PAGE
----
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Appendix II

To make clearer the relations between Xenophon’s kings in Babylon and those of Bible story and the Babylonian inscriptions, the following tables of succession are added (the vertical lines denote sonship):—

NabopolassarΝαβοπαλάσσαροςNabu-apal-usur (625–604 b.c.) (Nabu protect the son)
NebuchadnezzarΝαβουχοδονόσοροςNabu-kuduri-usur (604–561 b.c.) (Nabu protect the boundary)
Evil MerodachἈμιλμαρούδοκοςAmil-Marduk (561–559 b.c.) (Man of Marduk)
Neriglissar1ΝηριγλισσόοροςNergal-shar-usur (559–556 b.c.) (Nergal protect the king)
LabosoarchodΛαβασσοάρασκοςLabashi-Marduk (556 b.c.)
NabonidusΛαβύνητοςNabu-naid (558–538 b.c.) (Nabu is exalted)
BelshazzarΒαλτάσαροςBel-shar-usur (slain 539 or 538 b.c.) (Bel protect the king)

The relationship between Xenophon’s “old king” and “young king” and the historical succession is not clear. His “old king” is slain in the first battle and can, therefore, be neither Nabonidus nor Belshazzar (for both (?)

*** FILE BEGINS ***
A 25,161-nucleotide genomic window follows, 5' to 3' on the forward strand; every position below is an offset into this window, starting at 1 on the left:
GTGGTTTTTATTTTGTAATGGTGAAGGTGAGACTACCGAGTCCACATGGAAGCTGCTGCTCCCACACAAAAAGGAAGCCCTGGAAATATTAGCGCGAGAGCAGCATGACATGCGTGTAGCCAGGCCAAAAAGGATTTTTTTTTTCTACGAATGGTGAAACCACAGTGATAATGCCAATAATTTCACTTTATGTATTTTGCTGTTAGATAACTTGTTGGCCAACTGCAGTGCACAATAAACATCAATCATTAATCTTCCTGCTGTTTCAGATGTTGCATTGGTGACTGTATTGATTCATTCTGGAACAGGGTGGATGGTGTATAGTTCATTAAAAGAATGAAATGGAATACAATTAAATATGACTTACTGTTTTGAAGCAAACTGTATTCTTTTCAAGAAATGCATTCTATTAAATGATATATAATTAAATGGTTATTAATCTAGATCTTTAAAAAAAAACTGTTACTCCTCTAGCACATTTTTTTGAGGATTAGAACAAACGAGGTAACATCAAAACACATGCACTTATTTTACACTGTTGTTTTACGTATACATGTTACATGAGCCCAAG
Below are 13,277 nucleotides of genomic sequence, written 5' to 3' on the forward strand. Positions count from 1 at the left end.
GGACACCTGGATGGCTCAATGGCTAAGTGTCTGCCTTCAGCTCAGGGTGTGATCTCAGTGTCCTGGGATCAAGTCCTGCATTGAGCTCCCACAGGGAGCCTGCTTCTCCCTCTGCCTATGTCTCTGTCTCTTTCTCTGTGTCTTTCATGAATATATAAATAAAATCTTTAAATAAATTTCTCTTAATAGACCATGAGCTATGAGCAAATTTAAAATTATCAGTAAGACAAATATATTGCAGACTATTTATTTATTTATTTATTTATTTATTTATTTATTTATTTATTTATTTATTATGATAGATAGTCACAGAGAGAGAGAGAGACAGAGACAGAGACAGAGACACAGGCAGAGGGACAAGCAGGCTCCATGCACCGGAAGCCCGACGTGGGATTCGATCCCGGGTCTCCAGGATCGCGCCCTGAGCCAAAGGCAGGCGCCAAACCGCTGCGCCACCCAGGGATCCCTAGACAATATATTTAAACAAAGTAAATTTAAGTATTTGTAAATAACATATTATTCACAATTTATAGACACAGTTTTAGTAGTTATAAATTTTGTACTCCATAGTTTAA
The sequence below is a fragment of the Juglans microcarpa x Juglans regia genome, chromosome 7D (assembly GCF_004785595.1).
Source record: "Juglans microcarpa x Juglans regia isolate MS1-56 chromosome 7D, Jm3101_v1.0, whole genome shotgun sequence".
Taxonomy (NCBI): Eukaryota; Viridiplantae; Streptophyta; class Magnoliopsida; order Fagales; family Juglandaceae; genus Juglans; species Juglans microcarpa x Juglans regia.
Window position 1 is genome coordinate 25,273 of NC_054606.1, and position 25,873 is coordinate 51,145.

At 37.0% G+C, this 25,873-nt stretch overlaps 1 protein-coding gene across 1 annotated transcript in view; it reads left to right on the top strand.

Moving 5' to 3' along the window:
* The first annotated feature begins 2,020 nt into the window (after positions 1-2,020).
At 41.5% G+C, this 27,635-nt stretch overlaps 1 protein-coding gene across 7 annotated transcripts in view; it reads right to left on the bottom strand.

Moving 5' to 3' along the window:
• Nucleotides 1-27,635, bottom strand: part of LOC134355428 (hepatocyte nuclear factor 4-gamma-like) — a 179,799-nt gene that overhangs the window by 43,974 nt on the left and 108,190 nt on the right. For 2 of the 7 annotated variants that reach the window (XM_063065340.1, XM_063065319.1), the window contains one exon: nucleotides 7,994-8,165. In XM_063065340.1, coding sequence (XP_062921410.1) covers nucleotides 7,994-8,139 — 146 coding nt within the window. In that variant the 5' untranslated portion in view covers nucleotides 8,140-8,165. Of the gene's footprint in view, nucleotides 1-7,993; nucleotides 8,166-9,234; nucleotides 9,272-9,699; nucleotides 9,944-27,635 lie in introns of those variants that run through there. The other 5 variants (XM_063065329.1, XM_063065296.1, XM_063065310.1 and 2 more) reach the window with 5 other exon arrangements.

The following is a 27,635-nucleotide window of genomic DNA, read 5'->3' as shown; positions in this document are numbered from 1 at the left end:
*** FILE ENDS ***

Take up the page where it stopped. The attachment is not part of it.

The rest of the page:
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were in Babylon at its fall), but ought to be Labashi-Marduk. But if Labashi-Marduk were the “old king,” the “young king” would be Nabonidus, and Nabonidus was not the “son” of his predecessor. By the “old king” Xenophon probably means Nabonidus, and by the “young king” Belshazzar, though the chronology is not in order, for Nabonidus was not slain in that earlier battle. There seems to be an inextricable snarl, in any case.

Cyrus’s line, tabulated from his genealogy given by himself on his famous clay cylinder found in the ruins of his palace, from Xenophon’s statements, and from well-known facts of history, is as follows:—

diagram: Zeus Danae Cepheus Deioces Perseus Andromeda (Hdt. I.101-103) Phraortes Achaemenes (Jamshid) Cyaxares (634-584 B.C.) Teispes Astyages (584-550 B.C.) Cyrus I Ariamnes Amytis Mandane Cyaxares (?) Cambyses I Arsamas Cassandane Daughter of Cyaxares Cyrus II Hystaspas (Daughter of Gobryas) (the Great) (558-dagram:529 B.C.) Smerdis (Mardiya) Cambyses II Atossa Darius I (Bardiya) (529-522) (521-486 B.C.) Tanaoxares (?) Xerxes (486-465)

For the sake of further comparison the following striking parallels to Xenophon’s story are added from two official documents of the kings themselves, discovered in the ruins of their palace:—

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